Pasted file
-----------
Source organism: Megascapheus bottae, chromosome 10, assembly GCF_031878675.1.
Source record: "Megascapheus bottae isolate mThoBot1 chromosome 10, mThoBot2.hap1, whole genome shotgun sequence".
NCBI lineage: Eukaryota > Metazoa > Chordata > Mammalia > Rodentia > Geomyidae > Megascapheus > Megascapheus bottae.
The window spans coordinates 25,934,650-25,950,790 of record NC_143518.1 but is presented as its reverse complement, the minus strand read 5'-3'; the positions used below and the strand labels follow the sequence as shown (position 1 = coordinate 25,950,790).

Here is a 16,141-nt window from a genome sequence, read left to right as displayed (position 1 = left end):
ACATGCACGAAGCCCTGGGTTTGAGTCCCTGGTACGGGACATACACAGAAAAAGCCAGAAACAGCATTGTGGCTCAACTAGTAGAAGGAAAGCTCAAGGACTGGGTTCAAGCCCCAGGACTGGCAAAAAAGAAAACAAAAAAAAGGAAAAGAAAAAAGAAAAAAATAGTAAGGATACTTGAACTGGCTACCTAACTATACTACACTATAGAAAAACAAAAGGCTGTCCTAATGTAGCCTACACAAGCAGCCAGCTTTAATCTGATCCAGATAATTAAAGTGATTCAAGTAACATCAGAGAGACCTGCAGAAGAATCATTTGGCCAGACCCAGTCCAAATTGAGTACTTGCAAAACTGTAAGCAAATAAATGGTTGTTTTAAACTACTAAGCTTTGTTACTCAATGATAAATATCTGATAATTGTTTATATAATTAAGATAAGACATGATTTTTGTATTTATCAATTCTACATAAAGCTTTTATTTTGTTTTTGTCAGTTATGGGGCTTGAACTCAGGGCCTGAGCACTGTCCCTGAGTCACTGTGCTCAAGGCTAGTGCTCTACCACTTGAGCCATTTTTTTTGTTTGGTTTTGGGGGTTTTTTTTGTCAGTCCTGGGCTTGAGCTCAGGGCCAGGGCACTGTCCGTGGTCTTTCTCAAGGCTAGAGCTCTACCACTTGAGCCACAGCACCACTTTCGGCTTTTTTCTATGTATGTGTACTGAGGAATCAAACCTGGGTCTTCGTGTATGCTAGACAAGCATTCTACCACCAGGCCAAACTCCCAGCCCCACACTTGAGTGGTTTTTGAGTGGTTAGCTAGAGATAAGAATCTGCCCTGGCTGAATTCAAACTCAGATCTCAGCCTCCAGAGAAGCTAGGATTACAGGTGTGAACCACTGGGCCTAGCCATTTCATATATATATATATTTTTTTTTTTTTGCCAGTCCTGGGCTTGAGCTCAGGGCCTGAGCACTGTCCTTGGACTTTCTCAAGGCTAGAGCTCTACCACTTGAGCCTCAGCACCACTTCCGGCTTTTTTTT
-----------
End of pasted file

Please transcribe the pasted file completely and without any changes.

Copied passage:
Source organism: Megascapheus bottae, chromosome 10, assembly GCF_031878675.1.
Source record: "Megascapheus bottae isolate mThoBot1 chromosome 10, mThoBot2.hap1, whole genome shotgun sequence".
NCBI lineage: Eukaryota > Metazoa > Chordata > Mammalia > Rodentia > Geomyidae > Megascapheus > Megascapheus bottae.
The window spans coordinates 25,934,650-25,950,790 of record NC_143518.1 but is presented as its reverse complement, the minus strand read 5'-3'; the positions used below and the strand labels follow the sequence as shown (position 1 = coordinate 25,950,790).

Here is a 16,141-nt window from a genome sequence, read left to right as displayed (position 1 = left end):
ACATGCACGAAGCCCTGGGTTTGAGTCCCTGGTACGGGACATACACAGAAAAAGCCAGAAACAGCATTGTGGCTCAACTAGTAGAAGGAAAGCTCAAGGACTGGGTTCAAGCCCCAGGACTGGCAAAAAAGAAAACAAAAAAAAGGAAAAGAAAAAAGAAAAAAATAGTAAGGATACTTGAACTGGCTACCTAACTATACTACACTATAGAAAAACAAAAGGCTGTCCTAATGTAGCCTACACAAGCAGCCAGCTTTAATCTGATCCAGATAATTAAAGTGATTCAAGTAACATCAGAGAGACCTGCAGAAGAATCATTTGGCCAGACCCAGTCCAAATTGAGTACTTGCAAAACTGTAAGCAAATAAATGGTTGTTTTAAACTACTAAGCTTTGTTACTCAATGATAAATATCTGATAATTGTTTATATAATTAAGATAAGACATGATTTTTGTATTTATCAATTCTACATAAAGCTTTTATTTTGTTTTTGTCAGTTATGGGGCTTGAACTCAGGGCCTGAGCACTGTCCCTGAGTCACTGTGCTCAAGGCTAGTGCTCTACCACTTGAGCCATTTTTTTTGTTTGGTTTTGGGGGTTTTTTTTGTCAGTCCTGGGCTTGAGCTCAGGGCCAGGGCACTGTCCGTGGTCTTTCTCAAGGCTAGAGCTCTACCACTTGAGCCACAGCACCACTTTCGGCTTTTTTCTATGTATGTGTACTGAGGAATCAAACCTGGGTCTTCGTGTATGCTAGACAAGCATTCTACCACCAGGCCAAACTCCCAGCCCCACACTTGAGTGGTTTTTGAGTGGTTAGCTAGAGATAAGAATCTGCCCTGGCTGAATTCAAACTCAGATCTCAGCCTCCAGAGAAGCTAGGATTACAGGTGTGAACCACTGGGCCTAGCCATTTCATATATATATATATTTTTTTTTTTTTGCCAGTCCTGGGCTTGAGCTCAGGGCCTGAGCACTGTCCTTGGACTTTCTCAAGGCTAGAGCTCTACCACTTGAGCCTCAGCACCACTTCCGGCTTTTTTTT